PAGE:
>have chiles or not; in fact, it's basically a posole recipe with tripe
>substituted for the hominy (need to cook the
>tripe longer, though).  Here  in Las
>Cruces, there's a small restaurant named "Casa de Menudo"--their  specialty
>is. . . (you guessed it).
>24 September 1933, Chicago  Daily Tribune, pg. W15 ad:
>"The Breakfast of Champions." And  if you are the kind of boy or girl who
>wants to be a star athlete-like Babe  Ruth, Jimmy Foxx, Lefty Grove, Jack
>Armstrong-you'll love Wheaties! These famous  stars say-"Wheaties with milk or
>cream and sugar give you the muscles, the  energy, the speed it takes to win."
>28 July 1973, Odessa (TX)  American, pg. 6B:
>Chili Cookoff
>Ballyhoo Stirs
>Menudo Event
>SAN ANTONIO, Tex. (AP)-A newspaper columnist who  says there has been "all
>this ballyhoo about chili cookoffs" launched the first  annual World's
>Championship Menudo Cookoff Friday at a local park.
>Menudo, a spicy soupy substance whose meat ingredient is beef tripe,  will be
>available free of charge to all those attending before the  round-the-clock
>cookoff ends Saturday night.
>Sam Kindrick, who writes  the "Offbeat" column for the San Antonio Express,
>says his cookoff will  celebrate what long has been known in Texas and Mexico
>as the "Breakfast of  Champions."
>He claims Menudo is as popular as chili con carne in this  South Texas city.
>Menudo allegedly does wonders in the late evening or  early morning for
>participants in drinking bouts.
>2 December 1977,  The Argus (Fremont-Newark, CA), pg. 13:
>Though Wheaties and Bruce  Jenner may claim otherwise, the true breakfast of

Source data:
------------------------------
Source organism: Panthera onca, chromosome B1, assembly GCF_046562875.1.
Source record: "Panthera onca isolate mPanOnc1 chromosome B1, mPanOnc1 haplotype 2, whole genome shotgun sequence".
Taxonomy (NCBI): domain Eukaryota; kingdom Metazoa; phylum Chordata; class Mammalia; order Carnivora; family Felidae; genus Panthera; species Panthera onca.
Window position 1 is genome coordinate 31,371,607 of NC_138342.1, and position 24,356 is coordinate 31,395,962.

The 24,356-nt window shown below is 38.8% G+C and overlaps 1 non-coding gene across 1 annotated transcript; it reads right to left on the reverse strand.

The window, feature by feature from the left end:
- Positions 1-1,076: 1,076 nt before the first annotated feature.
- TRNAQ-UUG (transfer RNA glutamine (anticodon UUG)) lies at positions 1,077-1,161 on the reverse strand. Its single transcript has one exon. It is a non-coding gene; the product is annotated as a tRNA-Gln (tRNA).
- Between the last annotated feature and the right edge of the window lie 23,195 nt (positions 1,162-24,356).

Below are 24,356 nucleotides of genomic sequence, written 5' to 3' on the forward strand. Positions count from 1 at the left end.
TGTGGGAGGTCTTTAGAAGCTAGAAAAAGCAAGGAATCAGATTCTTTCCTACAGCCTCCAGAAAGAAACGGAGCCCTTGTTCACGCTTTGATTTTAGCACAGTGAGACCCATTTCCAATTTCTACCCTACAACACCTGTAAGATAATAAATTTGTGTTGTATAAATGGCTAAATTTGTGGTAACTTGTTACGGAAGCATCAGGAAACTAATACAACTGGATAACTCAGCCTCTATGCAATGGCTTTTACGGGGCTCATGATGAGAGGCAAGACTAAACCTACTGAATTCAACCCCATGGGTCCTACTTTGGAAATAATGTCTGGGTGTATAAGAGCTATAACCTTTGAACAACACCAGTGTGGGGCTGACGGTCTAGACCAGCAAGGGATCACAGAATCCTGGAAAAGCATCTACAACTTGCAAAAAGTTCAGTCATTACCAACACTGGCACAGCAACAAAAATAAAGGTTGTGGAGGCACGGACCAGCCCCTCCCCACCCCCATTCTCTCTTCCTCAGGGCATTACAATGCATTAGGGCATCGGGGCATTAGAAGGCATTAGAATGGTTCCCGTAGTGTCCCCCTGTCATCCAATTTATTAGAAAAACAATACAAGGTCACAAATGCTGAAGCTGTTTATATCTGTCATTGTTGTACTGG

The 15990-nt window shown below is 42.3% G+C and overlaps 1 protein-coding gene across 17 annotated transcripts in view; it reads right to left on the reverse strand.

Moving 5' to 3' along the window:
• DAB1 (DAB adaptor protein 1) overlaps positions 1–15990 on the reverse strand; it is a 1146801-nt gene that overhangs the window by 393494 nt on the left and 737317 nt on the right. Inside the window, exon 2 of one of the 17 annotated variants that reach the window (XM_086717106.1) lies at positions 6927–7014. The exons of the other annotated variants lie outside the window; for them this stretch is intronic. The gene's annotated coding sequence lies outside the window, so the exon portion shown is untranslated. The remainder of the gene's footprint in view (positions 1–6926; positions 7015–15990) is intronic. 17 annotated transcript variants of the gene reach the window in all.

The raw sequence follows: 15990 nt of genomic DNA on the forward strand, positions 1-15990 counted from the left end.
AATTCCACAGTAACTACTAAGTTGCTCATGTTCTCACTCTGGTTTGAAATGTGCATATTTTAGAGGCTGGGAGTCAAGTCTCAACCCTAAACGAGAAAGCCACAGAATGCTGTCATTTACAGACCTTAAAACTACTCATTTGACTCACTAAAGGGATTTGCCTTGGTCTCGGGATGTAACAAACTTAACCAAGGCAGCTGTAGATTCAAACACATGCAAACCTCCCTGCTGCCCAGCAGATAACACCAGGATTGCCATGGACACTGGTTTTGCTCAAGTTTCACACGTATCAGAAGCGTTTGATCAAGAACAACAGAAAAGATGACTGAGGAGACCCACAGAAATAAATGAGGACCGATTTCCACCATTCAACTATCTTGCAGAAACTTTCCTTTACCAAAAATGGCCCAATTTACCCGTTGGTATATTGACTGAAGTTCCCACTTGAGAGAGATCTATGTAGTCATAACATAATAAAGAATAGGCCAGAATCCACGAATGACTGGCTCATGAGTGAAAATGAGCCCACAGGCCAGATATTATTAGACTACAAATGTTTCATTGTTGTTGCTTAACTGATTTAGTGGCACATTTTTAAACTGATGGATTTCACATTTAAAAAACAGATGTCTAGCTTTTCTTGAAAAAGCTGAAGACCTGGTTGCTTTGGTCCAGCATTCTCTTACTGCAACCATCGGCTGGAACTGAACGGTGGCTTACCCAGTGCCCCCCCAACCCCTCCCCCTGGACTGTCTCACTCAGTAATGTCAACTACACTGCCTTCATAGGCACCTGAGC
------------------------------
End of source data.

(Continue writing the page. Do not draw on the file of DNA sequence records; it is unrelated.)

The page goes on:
>champions is menudo, a tasty  Mexican dish. Menudo and pancakes will be served
>Sunday at the boutique of Our  Lady of the Rosary Catholic Church, Union
>1 May 1981, Los Angeles  Times, "Cisneros of San Antonio: Mayor Who Broke
>Barrier Takes Over" by  J. Michael Kennedy, pg. B6:
>He (Henry Cisneros, mayor of San Antonio-ed.)  ate a bowl of menudo with
>victory champagne, a combination he dubbed his  "breakfast of champions."
>18 March 1982, Los Angeles Times, pg.  SB2:
>Menudo is a Mexican soup made with hominy and tripe. For purely  cultural
>reasons, tripe, which is the lining of the stomachs of cattle, has a  poor
>reputation in some quarters. And there are those who seldom drink beer for
>Menudo even once, particularly in the morning, is  difficult for some people
>to swallow. The spicy soup often includes diced  onions, oregano, lemon juice
>and chili piquin, which is dry, crushed chili. It  is eaten with rolled corn
>tortillas and is jokingly referred to by Latinos as  the breakfast of
>champions. For generations, here and in Mexico,
>menudo has also  been widely considered
>a remedy for hangover.
>5 August 1990, New York  Times, pg. EDUC42:
>"You've heard of Wheaties, the Breakfast of  Champions?" asked Rene Peña, a
>specialist in community education service for  Children's Television in
>Dallas. "In Texas, it's menudo," a spicy soup
>made of  cow innards. "Texans eat it
>a lot," Mr. Peña said, "normally in the morning,  after they've been
>partying all weekend."
>Goods and Services IC 030. US 046. G & S: CEREAL  FOOD PRODUCTS PARTICULARLY
>Mark Drawing Code (1) TYPED DRAWING
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>Filing Date June 19, 1936
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>Registration Date  January 19, 1937